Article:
We’ve all heard that axiom in so many different forms that it’s become a cliché. But phrases become clichés because there’s a strong element of truth to them. That’s true in the case of a small business as well. Where you do business can, in fact, make or break your business. Today there are so many ways, or I should say, places to do business. Do you need a storefront? Where should it be? How much can I afford to pay in rent? What about on-line marketing? E-bay? Craigslist? What about your own website? The choices are both exciting and daunting.
Before you select a location, there’s a good bit of homework to do first. Many times, answering these questions will point the way to a perfect location! In no particular order, they are:
What product am I selling? I know that last time I said that YOU were the product, but in this case, we have to look at what you produce and/or sell in a more conventional way. For instance, if you are growing herbs for cutting and drying, you’ll need more space to grow the herbs. If you purchase all the plant material you use to produce tinctures, you’ll need less outdoor space, but might need warehouse space for all the bottles.
Will you be selling retail or wholesale? A retail business sells to the end user of the product. Wholesale businesses sell to another business that will then sell to a consumer. Traditionally, retailers take the wholesale price for a product, and “mark it up” (increase the price) by 2 to 3 times or more. You can make money in either situation, even with the lower prices you get for wholesale operations. Wholesalers don’t need any retail outlet, be it a storefront, website, or table at a festival or farmers’ market. You can work in your kitchen or spare bedroom if you like! And the cost of marketing your product can be quite low, as well. Maybe just the time it takes to make a phone call or send an e-mail. So the costs of wholesale tend to be MUCH lower.
What do you like to do? Another consideration here is your own personality. If you love working with your product, but tend to be introverted, you might have more success with wholesaling your product. If you are a more social creature, then retail is probably more to your liking. If you’re in the start-up phase of your business, you have to essentially do it all, but if you like what you’re doing, you’ll tend to do it better.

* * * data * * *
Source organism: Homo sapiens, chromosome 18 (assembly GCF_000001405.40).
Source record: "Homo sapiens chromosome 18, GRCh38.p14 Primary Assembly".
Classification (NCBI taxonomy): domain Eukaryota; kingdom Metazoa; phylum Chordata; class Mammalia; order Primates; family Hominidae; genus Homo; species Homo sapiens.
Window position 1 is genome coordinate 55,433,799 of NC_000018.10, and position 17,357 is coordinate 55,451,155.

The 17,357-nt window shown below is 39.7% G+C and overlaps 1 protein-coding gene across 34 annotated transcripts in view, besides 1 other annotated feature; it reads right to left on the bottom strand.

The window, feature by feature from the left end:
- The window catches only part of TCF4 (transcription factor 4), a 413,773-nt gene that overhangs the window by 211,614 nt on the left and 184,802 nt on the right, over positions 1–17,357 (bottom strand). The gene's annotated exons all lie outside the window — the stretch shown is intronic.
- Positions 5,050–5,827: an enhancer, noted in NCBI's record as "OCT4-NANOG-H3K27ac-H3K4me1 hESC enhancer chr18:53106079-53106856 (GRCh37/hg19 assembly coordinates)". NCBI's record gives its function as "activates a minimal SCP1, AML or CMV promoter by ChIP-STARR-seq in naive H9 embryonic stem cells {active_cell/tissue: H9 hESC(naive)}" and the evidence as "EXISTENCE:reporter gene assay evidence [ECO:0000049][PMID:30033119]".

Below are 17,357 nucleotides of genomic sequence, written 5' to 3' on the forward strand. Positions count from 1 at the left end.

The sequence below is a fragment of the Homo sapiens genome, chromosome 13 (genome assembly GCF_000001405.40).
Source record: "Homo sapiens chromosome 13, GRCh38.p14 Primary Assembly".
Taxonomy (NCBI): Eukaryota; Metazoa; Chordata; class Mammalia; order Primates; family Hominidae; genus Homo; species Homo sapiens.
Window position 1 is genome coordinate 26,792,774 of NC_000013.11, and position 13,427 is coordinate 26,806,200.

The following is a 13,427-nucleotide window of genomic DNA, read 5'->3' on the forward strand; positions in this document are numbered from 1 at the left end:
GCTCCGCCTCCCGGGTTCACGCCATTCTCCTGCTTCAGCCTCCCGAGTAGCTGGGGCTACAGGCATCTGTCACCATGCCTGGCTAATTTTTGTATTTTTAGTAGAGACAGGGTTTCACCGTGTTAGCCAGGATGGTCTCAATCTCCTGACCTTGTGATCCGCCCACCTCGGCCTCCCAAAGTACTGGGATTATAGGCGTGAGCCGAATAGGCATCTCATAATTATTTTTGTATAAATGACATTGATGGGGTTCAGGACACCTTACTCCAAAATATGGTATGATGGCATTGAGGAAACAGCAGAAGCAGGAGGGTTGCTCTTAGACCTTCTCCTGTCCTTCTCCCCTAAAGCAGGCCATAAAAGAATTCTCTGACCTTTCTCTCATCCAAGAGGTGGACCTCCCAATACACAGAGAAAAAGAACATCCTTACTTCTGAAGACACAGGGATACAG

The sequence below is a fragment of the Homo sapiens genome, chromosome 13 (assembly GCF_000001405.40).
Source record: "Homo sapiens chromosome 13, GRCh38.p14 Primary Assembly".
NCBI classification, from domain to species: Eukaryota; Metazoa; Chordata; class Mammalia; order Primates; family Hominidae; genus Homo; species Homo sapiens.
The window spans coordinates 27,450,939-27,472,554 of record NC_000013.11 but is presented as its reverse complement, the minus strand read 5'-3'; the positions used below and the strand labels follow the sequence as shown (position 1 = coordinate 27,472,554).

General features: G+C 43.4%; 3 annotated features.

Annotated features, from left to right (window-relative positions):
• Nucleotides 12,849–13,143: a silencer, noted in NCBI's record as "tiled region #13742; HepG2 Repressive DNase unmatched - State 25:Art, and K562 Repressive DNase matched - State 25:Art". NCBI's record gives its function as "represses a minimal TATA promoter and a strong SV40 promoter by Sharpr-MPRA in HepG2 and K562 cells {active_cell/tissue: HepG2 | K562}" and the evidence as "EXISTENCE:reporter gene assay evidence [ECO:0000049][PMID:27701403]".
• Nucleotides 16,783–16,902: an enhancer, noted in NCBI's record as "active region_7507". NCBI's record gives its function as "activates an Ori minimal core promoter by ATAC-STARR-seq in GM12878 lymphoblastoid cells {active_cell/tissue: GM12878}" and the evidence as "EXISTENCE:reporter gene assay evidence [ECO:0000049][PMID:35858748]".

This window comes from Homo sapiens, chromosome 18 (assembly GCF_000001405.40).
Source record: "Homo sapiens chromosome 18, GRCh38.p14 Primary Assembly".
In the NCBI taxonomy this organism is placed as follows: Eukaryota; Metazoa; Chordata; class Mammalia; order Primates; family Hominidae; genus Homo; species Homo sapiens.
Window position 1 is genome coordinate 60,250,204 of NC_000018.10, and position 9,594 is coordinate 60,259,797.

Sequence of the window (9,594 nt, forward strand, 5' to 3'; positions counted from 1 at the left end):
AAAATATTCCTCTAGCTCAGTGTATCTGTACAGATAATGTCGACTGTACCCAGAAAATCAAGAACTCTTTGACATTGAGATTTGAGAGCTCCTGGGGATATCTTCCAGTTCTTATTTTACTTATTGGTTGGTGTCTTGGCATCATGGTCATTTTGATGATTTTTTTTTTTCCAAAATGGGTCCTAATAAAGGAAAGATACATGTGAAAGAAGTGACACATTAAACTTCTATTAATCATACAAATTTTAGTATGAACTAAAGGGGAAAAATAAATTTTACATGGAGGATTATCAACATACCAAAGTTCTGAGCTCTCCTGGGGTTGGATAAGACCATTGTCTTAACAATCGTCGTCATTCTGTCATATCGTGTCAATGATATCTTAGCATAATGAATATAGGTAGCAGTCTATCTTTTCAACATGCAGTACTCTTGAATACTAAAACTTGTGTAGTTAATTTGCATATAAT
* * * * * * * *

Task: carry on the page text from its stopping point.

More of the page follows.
Where do you find your customers? I’m not necessarily talking marketing here. Where do your customers shop? If your product is usually sold on-line, then there’s no sense in investing in a store. If your customers like to sniff and fondle before purchase, then a storefront is a must. You could certainly do both, but if start-up cash is tight, then answering this one question might make your business a success.
One tip here – just because most products are sold in a particular way, doesn’t mean that all products of that type must be sold that way. A lot of successful businesses have gotten off to a rapid start by looking at a product in a different way.
Is online marketing for you? You can have a virtual storefront with very little money. While that’s good for you, it also means lots of other folks have gotten into the game just as easily and cheaply as you have. So all the rules on competition still apply. Targeting the right market, being the “expert” in that market, and great customer service will help you succeed in online marketing. But that’s true for brick and mortar stores, too.
Do you have the knowledge to create an online “platform”? Platforms, or each of the elements of online selling, are all the rage now – FaceBook, Twitter, YouTube, websites. And a good-looking site that is easy for your customer to use is essential! If you have to pay for all that, the savings of online selling goes away fast! But a clunky, slow site that looks like it’s put together by an amateur is a quick way to failure. That’s one of the reasons all the sites like Craigslist have proliferated.
Where’s the competition? Ever wonder why big stores are neighbors? Because that’s where the customers are! If you know who your customer is, i.e., you have your customer demographics well in hand, then you might find a great location right next door to your biggest competitor! For instance, large natural food retailers often have a decent selection of herbal products. So locate just down the street with a GREAT selection! And make sure you get to know the herbalists at that store. You might end up with traffic generated by your competition.
Can you afford that storefront? I know it’s a big ego boost to have that funky herb shop in the arts district in the city. And feeling good about your business is really important. But will you generate the cash you need to pay for it? Could you get by with that kiosk until your cash flow improves?
Do you need a professional? Real estate business is complicated. That’s why real estate agents exist. And why real estate law is a legal specialty. There’s another set of questions to ask that we just don’t have the space for in this column. We’ll look at that in the future. Til then, work on answering the questions posed here, and you’ll start to see a pattern emerging that will steer you in the direction that will work for you.
*Note: This column first appeared in the NC Herb Association Newsletter in 2013